As I sit down to write my final article of 2012, I realize that this has been a monumental year for Microsoft SharePoint, its partners and customers. My experiences this year have been from a number of levels. With Concatenate being an ISV and service integrator, I have had the opportunity to see the SharePoint ecosystem grow and expand to new heights never before seen in Microsoft circles.

As a speaker and author, I have addressed energetic audiences across North America and learned some of the incredible things that clients are doing with SharePoint. As a Business-Critical SharePoint Partner, I have worked hand-in-hand with customers that are aligning and amalgamating line-of-business systems into SharePoint, truly using the system as the collaborative environment it was designed to be. What a year!

Twelve months ago, the SharePoint conversation focused on what the 2013 product would look like from a user-interface as well as infrastructure perspective. SharePoint 2010 introduced the ribbon, a game-changer that allowed front-end users far more extendibility towards the Office suite. What would the “big bang” item be in this version?

Business end users were curious how the 2013 product incorporated feedback on previous versions, and make changes that would allow businesses to create stronger, better and faster applications. Admins wanted to know what the upgrade path would be and how welcome the product would be in the changing cloud landscape. How would they incorporate on- and off-premise environments into the equation, if at all? Questions also arose about any significant platform requirements, such as the SQL 2008 R2 upgrade, which came with 2010.

As soon as the calendar rolled to 2012, the rumor mill began to churn. February saw the increase in blog posts and conversations around details of the new version. At SPTechCon San Francisco, the excitement about the pending release was palpable. Depending on whom you were talking to, the variations were all over the map with potentially massive modifications all around the product.

Vendors and consultants were champing at the bit to find out any information possible on the release and its inclusions. There was particular excitement about the concept of the App Store, which wasn’t verified but was a known component coming to market. When the beta version was released in June, nerves were calmed and, from the conversations I had, in the end over 90% of the changes in 2013 are welcomed, with a few holdouts feeling that more could have been done to the UI.

Once summer arrived, things continued full-force in SharePoint as the Business Critical SharePoint program was announced. The program, dedicated to helping customers connect SharePoint to existing LOB systems, and to expanding SharePoint and SQL Server practices into business-critical solutions, quickly picked up speed and resulted in more than 80 partners joining. This year’s Microsoft Worldwide Partner Conference (WPC) in Toronto had a great contingency of SharePoint community members and companies looking to further engrain themselves in the SharePoint world.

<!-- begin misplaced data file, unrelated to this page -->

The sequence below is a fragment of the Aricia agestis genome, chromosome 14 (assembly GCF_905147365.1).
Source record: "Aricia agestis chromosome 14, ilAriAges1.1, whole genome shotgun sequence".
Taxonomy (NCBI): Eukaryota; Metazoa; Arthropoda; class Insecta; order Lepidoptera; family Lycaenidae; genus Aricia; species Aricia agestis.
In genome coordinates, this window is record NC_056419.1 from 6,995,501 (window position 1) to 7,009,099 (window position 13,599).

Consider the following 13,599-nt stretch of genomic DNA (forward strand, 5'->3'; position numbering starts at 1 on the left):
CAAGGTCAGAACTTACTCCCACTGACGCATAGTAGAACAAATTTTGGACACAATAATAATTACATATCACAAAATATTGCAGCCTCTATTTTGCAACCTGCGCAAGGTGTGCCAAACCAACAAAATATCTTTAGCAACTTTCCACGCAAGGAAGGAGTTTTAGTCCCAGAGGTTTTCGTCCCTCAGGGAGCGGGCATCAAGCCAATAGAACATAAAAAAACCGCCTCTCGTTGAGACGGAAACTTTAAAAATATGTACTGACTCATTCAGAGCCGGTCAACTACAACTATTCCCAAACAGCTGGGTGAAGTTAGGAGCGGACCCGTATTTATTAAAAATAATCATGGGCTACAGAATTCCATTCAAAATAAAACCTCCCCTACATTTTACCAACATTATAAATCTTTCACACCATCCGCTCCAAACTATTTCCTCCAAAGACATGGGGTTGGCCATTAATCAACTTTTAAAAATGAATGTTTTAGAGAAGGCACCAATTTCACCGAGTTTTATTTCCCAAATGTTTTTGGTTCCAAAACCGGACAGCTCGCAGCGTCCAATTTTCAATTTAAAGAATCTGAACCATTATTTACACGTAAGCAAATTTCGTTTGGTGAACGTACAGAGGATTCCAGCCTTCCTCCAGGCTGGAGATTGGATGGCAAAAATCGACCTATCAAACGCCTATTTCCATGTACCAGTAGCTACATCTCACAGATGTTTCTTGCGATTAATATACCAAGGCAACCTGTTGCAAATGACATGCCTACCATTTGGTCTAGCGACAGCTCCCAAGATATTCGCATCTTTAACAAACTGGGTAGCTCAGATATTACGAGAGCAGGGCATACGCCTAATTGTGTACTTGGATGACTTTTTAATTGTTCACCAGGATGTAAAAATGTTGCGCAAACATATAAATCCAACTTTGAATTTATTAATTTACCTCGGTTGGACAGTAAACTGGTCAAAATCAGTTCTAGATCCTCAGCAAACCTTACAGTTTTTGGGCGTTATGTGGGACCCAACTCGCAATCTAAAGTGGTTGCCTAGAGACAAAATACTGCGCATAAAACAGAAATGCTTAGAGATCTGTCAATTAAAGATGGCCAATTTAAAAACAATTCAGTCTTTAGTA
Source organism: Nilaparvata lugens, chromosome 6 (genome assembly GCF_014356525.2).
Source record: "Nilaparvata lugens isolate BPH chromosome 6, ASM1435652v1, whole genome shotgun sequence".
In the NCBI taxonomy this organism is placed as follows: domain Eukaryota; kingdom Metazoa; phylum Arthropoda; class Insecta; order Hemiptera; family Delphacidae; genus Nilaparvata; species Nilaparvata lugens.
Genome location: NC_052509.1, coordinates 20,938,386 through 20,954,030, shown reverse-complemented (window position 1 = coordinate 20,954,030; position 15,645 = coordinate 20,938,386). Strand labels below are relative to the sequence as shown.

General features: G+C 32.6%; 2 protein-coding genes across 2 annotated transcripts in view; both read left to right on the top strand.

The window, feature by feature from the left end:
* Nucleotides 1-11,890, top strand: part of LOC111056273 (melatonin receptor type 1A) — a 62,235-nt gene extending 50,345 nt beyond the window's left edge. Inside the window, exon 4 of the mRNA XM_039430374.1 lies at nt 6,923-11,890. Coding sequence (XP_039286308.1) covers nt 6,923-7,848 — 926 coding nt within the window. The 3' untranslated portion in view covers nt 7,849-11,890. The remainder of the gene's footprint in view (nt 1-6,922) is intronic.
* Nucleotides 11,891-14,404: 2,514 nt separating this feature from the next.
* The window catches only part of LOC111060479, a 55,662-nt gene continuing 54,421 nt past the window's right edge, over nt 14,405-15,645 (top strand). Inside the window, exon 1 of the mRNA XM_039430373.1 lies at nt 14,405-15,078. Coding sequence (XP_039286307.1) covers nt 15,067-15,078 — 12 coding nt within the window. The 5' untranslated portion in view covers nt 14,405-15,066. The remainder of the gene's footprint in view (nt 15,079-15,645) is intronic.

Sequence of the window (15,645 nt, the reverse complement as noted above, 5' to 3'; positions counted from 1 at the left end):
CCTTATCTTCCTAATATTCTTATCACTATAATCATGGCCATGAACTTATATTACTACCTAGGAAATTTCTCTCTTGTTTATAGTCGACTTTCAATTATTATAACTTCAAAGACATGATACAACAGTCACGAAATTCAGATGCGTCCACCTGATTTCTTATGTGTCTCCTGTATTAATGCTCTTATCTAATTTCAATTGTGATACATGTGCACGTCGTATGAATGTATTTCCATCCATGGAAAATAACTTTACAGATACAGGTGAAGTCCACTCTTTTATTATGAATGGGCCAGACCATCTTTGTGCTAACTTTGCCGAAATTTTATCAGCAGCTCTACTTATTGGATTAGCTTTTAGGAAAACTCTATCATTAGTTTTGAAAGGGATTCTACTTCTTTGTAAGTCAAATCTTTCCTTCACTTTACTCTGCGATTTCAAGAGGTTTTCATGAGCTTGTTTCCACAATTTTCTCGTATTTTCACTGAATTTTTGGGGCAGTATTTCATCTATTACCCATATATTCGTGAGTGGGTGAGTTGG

Much of the discussion at the WPC SharePint was around 2013, it’s pending release date and inclusions that would change the landscape. Later in July, the community convened in Boston for SPTechCon, where SharePoint customers focused on extending their existing deployments. The conference, one of the largest in the history of the show, also included a panel discussion on 2013 for a packed audience eager to learn more.

With the release of SharePoint 2013 beta in early August, beta environments began to pop up everywhere while the blogosphere continued to grow. First impressions were very positive, though questions began to rise about the upgrade potential and when would the “right” time for clients to upgrade be, if at all. Many vendors took the opportunity to develop applications for the App Store, which fueled excitement. The app model concept, which has seen unspeakable success in other circles, is a great place to learn of the community offerings and is seen as a one-stop shop for solutions.

If you read my article last month, you already know all about SPC12 in Las Vegas. The show, attended by more than 10,000 people, was billed to be “all about 2013,” though many attendees were focused on sourcing information for their current environments. Regardless of the focus, the show was a great success, and the community is awaiting an announcement for the 2013 show.

All in all, this has been a truly remarkable year for SharePoint and the SharePoint community. Like many that I had spoken to, I am looking forward to some downtime over the holidays and a successful 2013. On behalf of myself and all of us at Concatenate, have a safe and happy holiday season. I look forward to seeing you all in the New Year.

Eric is the EVP of Systems Integration for Concatenate, a software firm focused on maximizing SharePoint through product innovation and systems integration based in Toronto. You can reach Eric by e-mail at or on Twitter at @rizinsights. Read his other SharePoint thoughts on his blog at